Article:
Preliminary Announcement - showing photos of the guitar, prior to restoration, as it came to me.
I really have a particular liking for what are generally referred to as the "Wartime" guitars, which Harmony made, both Parlor & Archtop type, immediately recognizable by the Wooden Tailpiece, rather than the standard metal unit, reflecting wartime metal shortages. Often carrying 1944 to 1946 date stamps, bearing in mind that the USA came into the war much later than the UK, they also coincide with a period when Harmony, already producing a vast number of guitars in Chicago was developing the range of standard models which in many cases ran straight through to the late 1960s, or even further towards the company's final USA demise in 1975.
This development included the range of Stella models following the acquisition of the "Stella" name around 1940, after the Oscar Schmidt company failed. I also have a 1945 dated Stella H929, the first year of production of the iconic Harmony Stella model which was the basis of the many other variants Harmony made for a quarter of a century until 1970, but this Stella H917, whilst sharing the same body size/shape is more of a throw-back to the 1930s models of both the pre-war Harmony & Oscar Schmidt Stella ranges.
Many of the restored vintage guitars I sell are now "pre-sold" - their restoration is completed for a particular buyer who has enquired from previous sales.
Stock Number - VTG1442.
I have sold many '50s and '60s Harmony made Stellas over the years, and I love them, but these 1940s instruments have an enhanced character, akin to their 1930s pre-war predecessors that is characteristic. You still have the soft "V" shaped neck and the slotted headstock of the earlier models, in addition to the All Solid Birch & Ladder Braced construction, which continues up to the last throws of the Harmony USA in the late '60s/early '70s, and gives "that sound" which you just cannot get out of later built guitars.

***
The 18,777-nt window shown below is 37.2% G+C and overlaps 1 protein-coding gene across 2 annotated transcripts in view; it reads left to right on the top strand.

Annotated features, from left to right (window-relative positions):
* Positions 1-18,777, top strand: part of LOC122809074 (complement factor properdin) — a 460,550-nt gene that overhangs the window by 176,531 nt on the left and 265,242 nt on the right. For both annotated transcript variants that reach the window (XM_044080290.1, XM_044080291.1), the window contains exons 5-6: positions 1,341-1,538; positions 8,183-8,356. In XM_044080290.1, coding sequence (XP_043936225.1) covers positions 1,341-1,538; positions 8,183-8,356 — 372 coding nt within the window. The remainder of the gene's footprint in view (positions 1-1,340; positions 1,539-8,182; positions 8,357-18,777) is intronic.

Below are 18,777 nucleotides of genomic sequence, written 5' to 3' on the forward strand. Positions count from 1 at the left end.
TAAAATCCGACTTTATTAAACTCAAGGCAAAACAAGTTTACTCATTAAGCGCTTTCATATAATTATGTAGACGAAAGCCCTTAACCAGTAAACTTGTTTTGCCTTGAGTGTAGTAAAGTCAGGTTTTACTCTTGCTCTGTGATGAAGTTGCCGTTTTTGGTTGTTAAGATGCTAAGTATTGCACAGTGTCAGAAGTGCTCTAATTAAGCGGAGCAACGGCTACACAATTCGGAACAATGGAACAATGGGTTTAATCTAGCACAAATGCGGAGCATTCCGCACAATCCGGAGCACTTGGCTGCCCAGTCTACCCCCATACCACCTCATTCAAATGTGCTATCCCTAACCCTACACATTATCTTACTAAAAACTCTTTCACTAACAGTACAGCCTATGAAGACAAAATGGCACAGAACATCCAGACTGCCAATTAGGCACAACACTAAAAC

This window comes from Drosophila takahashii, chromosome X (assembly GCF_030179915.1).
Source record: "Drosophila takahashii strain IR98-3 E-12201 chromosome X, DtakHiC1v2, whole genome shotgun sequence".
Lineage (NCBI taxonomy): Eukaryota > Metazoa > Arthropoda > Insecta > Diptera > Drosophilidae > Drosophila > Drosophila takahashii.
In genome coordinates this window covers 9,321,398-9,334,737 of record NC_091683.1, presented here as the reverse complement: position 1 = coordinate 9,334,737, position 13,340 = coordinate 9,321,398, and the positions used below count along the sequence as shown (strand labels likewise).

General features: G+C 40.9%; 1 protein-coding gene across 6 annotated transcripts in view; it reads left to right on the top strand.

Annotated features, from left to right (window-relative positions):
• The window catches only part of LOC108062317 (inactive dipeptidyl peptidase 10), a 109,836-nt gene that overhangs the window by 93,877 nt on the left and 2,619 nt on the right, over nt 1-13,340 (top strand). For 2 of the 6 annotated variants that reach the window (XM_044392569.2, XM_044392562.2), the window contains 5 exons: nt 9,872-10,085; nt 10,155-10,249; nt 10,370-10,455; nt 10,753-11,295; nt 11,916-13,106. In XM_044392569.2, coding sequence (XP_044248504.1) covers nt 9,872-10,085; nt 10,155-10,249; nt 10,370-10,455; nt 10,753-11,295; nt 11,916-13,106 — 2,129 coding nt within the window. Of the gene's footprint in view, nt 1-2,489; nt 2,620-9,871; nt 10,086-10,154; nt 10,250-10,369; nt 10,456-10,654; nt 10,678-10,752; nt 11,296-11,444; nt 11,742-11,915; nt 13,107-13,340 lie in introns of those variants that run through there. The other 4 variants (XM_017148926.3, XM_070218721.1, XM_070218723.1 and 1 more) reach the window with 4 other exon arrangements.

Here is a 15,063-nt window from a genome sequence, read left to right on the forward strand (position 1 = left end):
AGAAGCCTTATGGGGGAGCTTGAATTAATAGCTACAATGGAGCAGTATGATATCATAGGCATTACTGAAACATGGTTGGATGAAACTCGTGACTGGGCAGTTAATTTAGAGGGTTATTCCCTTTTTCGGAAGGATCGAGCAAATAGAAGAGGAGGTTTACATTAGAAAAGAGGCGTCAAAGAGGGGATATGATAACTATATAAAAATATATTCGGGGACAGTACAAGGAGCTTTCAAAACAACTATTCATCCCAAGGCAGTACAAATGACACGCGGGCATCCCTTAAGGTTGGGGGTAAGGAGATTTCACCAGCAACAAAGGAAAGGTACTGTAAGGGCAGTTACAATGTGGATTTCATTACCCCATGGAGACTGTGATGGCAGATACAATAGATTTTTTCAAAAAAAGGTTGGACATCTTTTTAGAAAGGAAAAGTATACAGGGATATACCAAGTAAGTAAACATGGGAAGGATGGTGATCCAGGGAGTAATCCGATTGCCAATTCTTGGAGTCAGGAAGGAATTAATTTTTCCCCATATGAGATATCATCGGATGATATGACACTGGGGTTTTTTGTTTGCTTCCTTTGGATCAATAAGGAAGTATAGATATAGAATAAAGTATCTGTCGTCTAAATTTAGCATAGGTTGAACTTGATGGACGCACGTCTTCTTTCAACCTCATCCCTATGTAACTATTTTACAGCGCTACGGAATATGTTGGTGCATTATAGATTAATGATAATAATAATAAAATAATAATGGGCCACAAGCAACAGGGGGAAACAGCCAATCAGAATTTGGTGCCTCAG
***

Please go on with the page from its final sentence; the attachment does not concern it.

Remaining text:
In fact Jake Wildwood of Antebellum Instruments in the States has indicated in his Blogspot that he believes that the necks on these guitars are from the stock of Oscar Schmidt made parts bought by Harmony along with the Stella name.....see the full details of his slightly earlier H917 on the link included below....and be sure not to miss the Soundcloud clip on the little red arrow just under the main photo....can't get better than a good player's recording on the same model guitar! Many thanks Jake!!
It has the floating bridge/tailpiece which gives an advantage in the ability to make minute positional adjustments in order to optimize intonation, which can vary slightly if altered/open tunings are used. Set up for either Fingerstyle Blues or Bottleneck playing - a superb sounding parlor blues guitar, with great looks, lots of vibe and historic All-American character!
It comes in original and professionally restored condition - an iconic Chicago made, 12 fret-to-the-body, parlor Blues Guitar - all solid Birch, ladder braced construction. Sometimes these guitars are mistakenly described as three-quarter size - there is a three-quarter size version of the Stella H929 model (which I have in the workshop at present) which is much smaller, but this is the template for the full size model with the standard dimensions which Harmony used for their Stella models right through to 1975:-
Overall length - 36.5"/92.7cm., body with lower bout - 13.25"/33.5cm., upper bout - 9.5"/24.2cm., body length - 17.8"/45.2cm., body depth front - 3.25"/8.2cm., rear - 3.7"/9.3cm, with standard Stella/Harmony nut width of 1.75"/44.5mm. - just a tad wider than most modern acoustics - and a 24.25"/615mm scale.
The H917 model identification ink stamp inside is just about readable, but the S-45 ink date stamp is very clear, confirming that the guitar was from one of Harmony's 1945 production runs.